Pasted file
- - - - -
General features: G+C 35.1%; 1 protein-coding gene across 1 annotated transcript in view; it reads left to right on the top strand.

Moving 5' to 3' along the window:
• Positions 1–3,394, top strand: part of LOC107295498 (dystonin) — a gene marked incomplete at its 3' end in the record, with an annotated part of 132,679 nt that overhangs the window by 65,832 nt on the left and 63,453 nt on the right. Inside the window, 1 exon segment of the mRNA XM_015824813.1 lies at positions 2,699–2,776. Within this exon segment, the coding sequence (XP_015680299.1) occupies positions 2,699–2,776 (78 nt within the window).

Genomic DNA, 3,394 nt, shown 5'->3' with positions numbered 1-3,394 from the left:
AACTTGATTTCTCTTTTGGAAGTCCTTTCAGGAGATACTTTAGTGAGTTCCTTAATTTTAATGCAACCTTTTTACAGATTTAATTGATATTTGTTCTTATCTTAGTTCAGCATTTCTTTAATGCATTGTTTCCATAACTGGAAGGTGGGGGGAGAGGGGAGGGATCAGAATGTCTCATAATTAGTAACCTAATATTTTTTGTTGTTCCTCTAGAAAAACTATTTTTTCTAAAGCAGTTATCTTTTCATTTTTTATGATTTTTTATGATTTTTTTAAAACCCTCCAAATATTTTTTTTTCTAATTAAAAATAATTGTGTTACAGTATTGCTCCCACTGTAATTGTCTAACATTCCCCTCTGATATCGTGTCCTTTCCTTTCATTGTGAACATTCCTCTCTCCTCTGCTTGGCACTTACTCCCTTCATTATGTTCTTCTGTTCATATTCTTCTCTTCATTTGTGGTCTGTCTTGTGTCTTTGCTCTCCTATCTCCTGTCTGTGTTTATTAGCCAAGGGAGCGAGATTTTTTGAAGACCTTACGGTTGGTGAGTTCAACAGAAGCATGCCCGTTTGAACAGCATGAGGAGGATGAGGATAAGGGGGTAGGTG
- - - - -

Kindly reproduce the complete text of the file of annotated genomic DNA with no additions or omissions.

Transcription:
General features: G+C 35.1%; 1 protein-coding gene across 1 annotated transcript in view; it reads left to right on the top strand.

Moving 5' to 3' along the window:
• Positions 1–3,394, top strand: part of LOC107295498 (dystonin) — a gene marked incomplete at its 3' end in the record, with an annotated part of 132,679 nt that overhangs the window by 65,832 nt on the left and 63,453 nt on the right. Inside the window, 1 exon segment of the mRNA XM_015824813.1 lies at positions 2,699–2,776. Within this exon segment, the coding sequence (XP_015680299.1) occupies positions 2,699–2,776 (78 nt within the window).

Genomic DNA, 3,394 nt, shown 5'->3' with positions numbered 1-3,394 from the left:
AACTTGATTTCTCTTTTGGAAGTCCTTTCAGGAGATACTTTAGTGAGTTCCTTAATTTTAATGCAACCTTTTTACAGATTTAATTGATATTTGTTCTTATCTTAGTTCAGCATTTCTTTAATGCATTGTTTCCATAACTGGAAGGTGGGGGGAGAGGGGAGGGATCAGAATGTCTCATAATTAGTAACCTAATATTTTTTGTTGTTCCTCTAGAAAAACTATTTTTTCTAAAGCAGTTATCTTTTCATTTTTTATGATTTTTTATGATTTTTTTAAAACCCTCCAAATATTTTTTTTTCTAATTAAAAATAATTGTGTTACAGTATTGCTCCCACTGTAATTGTCTAACATTCCCCTCTGATATCGTGTCCTTTCCTTTCATTGTGAACATTCCTCTCTCCTCTGCTTGGCACTTACTCCCTTCATTATGTTCTTCTGTTCATATTCTTCTCTTCATTTGTGGTCTGTCTTGTGTCTTTGCTCTCCTATCTCCTGTCTGTGTTTATTAGCCAAGGGAGCGAGATTTTTTGAAGACCTTACGGTTGGTGAGTTCAACAGAAGCATGCCCGTTTGAACAGCATGAGGAGGATGAGGATAAGGGGGTAGGTG